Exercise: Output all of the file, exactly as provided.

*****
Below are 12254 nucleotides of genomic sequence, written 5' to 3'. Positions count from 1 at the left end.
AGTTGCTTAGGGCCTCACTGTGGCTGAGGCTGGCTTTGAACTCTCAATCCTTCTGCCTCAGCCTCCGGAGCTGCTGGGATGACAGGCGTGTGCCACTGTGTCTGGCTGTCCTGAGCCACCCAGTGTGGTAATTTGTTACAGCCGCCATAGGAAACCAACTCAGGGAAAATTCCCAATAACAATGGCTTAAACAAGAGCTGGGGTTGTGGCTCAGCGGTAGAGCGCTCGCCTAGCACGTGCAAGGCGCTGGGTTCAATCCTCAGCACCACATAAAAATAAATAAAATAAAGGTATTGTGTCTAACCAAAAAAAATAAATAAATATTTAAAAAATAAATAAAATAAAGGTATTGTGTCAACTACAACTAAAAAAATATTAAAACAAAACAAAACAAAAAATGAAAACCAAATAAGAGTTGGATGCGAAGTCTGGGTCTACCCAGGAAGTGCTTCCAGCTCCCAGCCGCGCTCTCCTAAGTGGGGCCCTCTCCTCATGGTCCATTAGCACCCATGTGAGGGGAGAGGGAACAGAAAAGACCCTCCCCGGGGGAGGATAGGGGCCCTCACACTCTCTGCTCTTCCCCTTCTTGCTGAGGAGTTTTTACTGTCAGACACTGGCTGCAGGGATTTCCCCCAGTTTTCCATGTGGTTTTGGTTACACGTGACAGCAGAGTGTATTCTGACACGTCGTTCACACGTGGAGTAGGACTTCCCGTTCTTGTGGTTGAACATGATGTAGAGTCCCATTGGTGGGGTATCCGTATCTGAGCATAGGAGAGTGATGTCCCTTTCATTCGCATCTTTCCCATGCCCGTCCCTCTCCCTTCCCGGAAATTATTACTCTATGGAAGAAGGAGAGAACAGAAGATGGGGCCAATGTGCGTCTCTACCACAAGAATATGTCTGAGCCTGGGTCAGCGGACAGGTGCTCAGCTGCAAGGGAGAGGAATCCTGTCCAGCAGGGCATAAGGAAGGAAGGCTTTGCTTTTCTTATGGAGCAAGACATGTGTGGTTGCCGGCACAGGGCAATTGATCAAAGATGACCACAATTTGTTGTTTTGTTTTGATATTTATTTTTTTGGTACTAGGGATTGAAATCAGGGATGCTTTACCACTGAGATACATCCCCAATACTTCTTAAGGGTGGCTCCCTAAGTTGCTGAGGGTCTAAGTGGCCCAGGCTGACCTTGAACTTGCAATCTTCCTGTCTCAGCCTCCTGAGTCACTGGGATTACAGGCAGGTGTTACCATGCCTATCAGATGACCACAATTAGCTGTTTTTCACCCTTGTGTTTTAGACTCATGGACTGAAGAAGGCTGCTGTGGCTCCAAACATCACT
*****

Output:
Below are 12254 nucleotides of genomic sequence, written 5' to 3'. Positions count from 1 at the left end.
AGTTGCTTAGGGCCTCACTGTGGCTGAGGCTGGCTTTGAACTCTCAATCCTTCTGCCTCAGCCTCCGGAGCTGCTGGGATGACAGGCGTGTGCCACTGTGTCTGGCTGTCCTGAGCCACCCAGTGTGGTAATTTGTTACAGCCGCCATAGGAAACCAACTCAGGGAAAATTCCCAATAACAATGGCTTAAACAAGAGCTGGGGTTGTGGCTCAGCGGTAGAGCGCTCGCCTAGCACGTGCAAGGCGCTGGGTTCAATCCTCAGCACCACATAAAAATAAATAAAATAAAGGTATTGTGTCTAACCAAAAAAAATAAATAAATATTTAAAAAATAAATAAAATAAAGGTATTGTGTCAACTACAACTAAAAAAATATTAAAACAAAACAAAACAAAAAATGAAAACCAAATAAGAGTTGGATGCGAAGTCTGGGTCTACCCAGGAAGTGCTTCCAGCTCCCAGCCGCGCTCTCCTAAGTGGGGCCCTCTCCTCATGGTCCATTAGCACCCATGTGAGGGGAGAGGGAACAGAAAAGACCCTCCCCGGGGGAGGATAGGGGCCCTCACACTCTCTGCTCTTCCCCTTCTTGCTGAGGAGTTTTTACTGTCAGACACTGGCTGCAGGGATTTCCCCCAGTTTTCCATGTGGTTTTGGTTACACGTGACAGCAGAGTGTATTCTGACACGTCGTTCACACGTGGAGTAGGACTTCCCGTTCTTGTGGTTGAACATGATGTAGAGTCCCATTGGTGGGGTATCCGTATCTGAGCATAGGAGAGTGATGTCCCTTTCATTCGCATCTTTCCCATGCCCGTCCCTCTCCCTTCCCGGAAATTATTACTCTATGGAAGAAGGAGAGAACAGAAGATGGGGCCAATGTGCGTCTCTACCACAAGAATATGTCTGAGCCTGGGTCAGCGGACAGGTGCTCAGCTGCAAGGGAGAGGAATCCTGTCCAGCAGGGCATAAGGAAGGAAGGCTTTGCTTTTCTTATGGAGCAAGACATGTGTGGTTGCCGGCACAGGGCAATTGATCAAAGATGACCACAATTTGTTGTTTTGTTTTGATATTTATTTTTTTGGTACTAGGGATTGAAATCAGGGATGCTTTACCACTGAGATACATCCCCAATACTTCTTAAGGGTGGCTCCCTAAGTTGCTGAGGGTCTAAGTGGCCCAGGCTGACCTTGAACTTGCAATCTTCCTGTCTCAGCCTCCTGAGTCACTGGGATTACAGGCAGGTGTTACCATGCCTATCAGATGACCACAATTAGCTGTTTTTCACCCTTGTGTTTTAGACTCATGGACTGAAGAAGGCTGCTGTGGCTCCAAACATCACT